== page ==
By Contributing Columnist Richard Olsen-Harbich
You know all those urban legend stories — like the one about alligators in the NYC sewers and the blind date that ends with you waking up in a bathtub of ice. Well, we have our own version of an urban legend in the wine industry. It goes something like this…
All of the stories are the same and involve a couple returning from a recent trip to Europe. The couple talks about how they drank wine like crazy and never once had a hangover. They reminisce about how they met local winemakers who told them “American wines all have sulfites and ours don’t.” The couple agrees that when they are back home in the U.S. they cannot drink wine the same way and enjoy it as much. They insist that the sulfites used in American wine gives them a headache and they inevitably want to know why we have to use them. They usually try to stick to white wine because of the sulfites in reds. They never buy another bottle of American wine.
What’s going on here?
The reality is that this is an actual story that has been told to me many times. My answer to them is always the same: “perhaps it has something to do with you being relaxed and on vacation!” I tell them the reason they feel so good in Europe is simple; “You know, being away from home, the kids, the pets, the daily grind of work, sleeping a little later, having lots of ‘intimate time’."
At this point most of them give me dirty looks and shake their heads in disbelief. Some of the wives will snort and elbow their husbands in the ribs. I try to explain there’s nothing in the medical literature proving sulfites have anything to do with headaches and that red wines contain lower levels of sulfites compared to whites. By now of course, I’ve lost them.
Whatever people may want to believe, one thing is for certain. The problem is not sulfites. It’s time for this urban legend to be debunked.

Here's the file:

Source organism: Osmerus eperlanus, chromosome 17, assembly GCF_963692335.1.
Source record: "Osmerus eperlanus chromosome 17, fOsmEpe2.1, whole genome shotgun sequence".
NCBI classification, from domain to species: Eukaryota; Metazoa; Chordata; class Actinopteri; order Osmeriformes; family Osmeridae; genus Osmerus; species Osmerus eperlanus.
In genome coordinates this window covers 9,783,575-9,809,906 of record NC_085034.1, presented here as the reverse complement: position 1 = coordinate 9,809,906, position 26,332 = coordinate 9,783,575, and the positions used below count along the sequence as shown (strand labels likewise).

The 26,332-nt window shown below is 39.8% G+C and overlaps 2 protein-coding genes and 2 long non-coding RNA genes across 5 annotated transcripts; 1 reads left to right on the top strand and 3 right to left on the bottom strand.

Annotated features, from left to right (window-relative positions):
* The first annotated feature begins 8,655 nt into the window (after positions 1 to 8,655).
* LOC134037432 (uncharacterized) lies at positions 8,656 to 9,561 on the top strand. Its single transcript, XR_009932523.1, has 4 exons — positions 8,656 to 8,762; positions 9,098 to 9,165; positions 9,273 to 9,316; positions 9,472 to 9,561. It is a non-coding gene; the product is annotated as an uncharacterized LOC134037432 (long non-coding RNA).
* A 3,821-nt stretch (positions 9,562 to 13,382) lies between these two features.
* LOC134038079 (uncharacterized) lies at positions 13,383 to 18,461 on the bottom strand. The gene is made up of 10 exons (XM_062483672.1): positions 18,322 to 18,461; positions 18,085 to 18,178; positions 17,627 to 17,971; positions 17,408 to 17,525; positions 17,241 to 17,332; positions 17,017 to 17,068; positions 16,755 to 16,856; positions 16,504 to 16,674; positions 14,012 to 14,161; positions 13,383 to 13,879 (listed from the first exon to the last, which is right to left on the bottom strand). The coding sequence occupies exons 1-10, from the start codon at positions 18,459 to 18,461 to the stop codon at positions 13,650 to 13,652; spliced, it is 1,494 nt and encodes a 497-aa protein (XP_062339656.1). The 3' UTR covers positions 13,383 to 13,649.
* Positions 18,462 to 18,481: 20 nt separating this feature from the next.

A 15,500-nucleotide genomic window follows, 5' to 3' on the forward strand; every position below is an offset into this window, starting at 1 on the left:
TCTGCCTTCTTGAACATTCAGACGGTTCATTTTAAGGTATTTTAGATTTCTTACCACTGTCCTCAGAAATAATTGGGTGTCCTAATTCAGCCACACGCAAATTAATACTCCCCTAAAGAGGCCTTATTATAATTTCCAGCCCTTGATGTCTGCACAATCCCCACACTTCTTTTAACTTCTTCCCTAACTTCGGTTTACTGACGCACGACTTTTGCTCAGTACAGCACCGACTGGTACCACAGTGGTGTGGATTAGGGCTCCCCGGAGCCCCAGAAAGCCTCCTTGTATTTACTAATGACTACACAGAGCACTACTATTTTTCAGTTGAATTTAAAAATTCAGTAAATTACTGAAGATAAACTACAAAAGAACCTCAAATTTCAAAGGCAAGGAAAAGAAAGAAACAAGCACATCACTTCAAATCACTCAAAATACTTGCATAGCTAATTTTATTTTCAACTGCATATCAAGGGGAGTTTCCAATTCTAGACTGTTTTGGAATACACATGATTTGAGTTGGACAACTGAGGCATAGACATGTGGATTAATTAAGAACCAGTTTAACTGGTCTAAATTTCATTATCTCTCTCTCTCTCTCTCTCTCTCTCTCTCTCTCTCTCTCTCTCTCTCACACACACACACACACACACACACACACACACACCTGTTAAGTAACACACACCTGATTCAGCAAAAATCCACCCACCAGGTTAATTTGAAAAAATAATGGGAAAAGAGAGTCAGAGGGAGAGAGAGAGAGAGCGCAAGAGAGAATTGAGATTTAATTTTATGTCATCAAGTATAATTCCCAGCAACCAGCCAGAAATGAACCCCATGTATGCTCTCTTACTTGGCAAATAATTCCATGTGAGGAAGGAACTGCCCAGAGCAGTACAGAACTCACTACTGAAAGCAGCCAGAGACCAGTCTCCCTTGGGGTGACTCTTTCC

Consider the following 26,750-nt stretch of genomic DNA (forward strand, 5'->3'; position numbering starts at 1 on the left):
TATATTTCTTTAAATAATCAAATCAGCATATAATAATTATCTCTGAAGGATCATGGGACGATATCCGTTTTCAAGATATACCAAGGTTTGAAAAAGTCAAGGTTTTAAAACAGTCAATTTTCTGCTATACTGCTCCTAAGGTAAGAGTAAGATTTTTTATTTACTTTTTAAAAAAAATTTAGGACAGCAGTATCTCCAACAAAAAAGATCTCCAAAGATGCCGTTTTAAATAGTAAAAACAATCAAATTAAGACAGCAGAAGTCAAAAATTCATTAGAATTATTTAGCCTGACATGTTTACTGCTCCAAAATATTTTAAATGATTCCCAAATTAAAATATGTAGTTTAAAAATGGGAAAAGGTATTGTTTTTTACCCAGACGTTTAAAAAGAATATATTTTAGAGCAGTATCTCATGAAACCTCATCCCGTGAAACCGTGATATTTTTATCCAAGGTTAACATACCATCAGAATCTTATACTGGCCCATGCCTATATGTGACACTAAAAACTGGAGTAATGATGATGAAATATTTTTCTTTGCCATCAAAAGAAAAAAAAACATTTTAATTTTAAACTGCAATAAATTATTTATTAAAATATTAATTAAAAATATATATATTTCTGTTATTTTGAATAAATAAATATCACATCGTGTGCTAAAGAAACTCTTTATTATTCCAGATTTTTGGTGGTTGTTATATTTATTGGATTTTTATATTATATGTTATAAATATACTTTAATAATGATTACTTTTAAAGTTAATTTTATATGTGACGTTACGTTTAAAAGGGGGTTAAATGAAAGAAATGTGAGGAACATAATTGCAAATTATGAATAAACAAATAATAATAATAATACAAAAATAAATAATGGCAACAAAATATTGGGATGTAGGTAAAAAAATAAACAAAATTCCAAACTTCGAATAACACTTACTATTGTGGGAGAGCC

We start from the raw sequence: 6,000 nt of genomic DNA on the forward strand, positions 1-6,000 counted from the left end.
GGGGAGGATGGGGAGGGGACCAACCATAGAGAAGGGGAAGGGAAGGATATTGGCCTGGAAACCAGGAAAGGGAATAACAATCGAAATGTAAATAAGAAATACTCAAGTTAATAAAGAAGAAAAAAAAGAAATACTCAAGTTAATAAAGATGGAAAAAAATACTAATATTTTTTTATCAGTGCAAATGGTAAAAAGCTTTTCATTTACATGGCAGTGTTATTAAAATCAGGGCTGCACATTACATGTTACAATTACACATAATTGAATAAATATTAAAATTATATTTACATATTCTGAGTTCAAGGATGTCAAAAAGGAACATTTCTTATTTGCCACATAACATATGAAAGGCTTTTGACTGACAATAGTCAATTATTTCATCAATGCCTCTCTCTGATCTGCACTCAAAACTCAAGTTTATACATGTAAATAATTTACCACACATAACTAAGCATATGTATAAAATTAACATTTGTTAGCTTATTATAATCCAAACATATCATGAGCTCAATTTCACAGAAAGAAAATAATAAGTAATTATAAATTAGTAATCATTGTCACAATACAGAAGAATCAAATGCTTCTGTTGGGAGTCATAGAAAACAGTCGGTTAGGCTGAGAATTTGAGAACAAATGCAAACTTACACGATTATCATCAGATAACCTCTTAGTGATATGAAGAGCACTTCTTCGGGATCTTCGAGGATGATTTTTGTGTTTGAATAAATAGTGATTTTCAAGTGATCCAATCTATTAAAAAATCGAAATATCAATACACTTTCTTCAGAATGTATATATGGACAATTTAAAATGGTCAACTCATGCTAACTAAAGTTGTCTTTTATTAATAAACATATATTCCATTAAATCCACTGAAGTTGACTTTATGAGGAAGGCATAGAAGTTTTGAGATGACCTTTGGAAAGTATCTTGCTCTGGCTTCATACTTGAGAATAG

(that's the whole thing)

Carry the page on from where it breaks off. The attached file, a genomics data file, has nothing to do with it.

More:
The fact is that many European wine producers are habitual, shameless liars.
Though not required to put it on the label in their country of origin,
many imported wines contain higher levels of sulfites than domestic
products. European wineries are allowed to use far more additives than
we are in the U.S. They invented additives for wines. For over four
hundred years, European wine producers studied the effects of sulfur in
wine. They learned to understand that good wine could not be made
without its use. We learned everything we know about it from them and
have continued to improve our knowledge.
Let’s get one thing straight — all wines contain sulfites whether added
or not. Wines without any added sulfur can still contain anywhere from
5-40 milligrams per liter. The same yeasts that convert sugar into
alcohol also produce sulfite as a by-product. The human body actually
produces about 1 gram per day.
Dude, if that’s not like, natural, I
don’t know what is.
Chances are you will ingest more sulfites in your average restaurant
dinner than from a glass of your favorite wine. French fries, scalloped
potatoes, shellfish, soy flour, maple syrup, guacamole, sushi, olives,
pizza, cheese, crackers, and fish — the list goes on — can contain more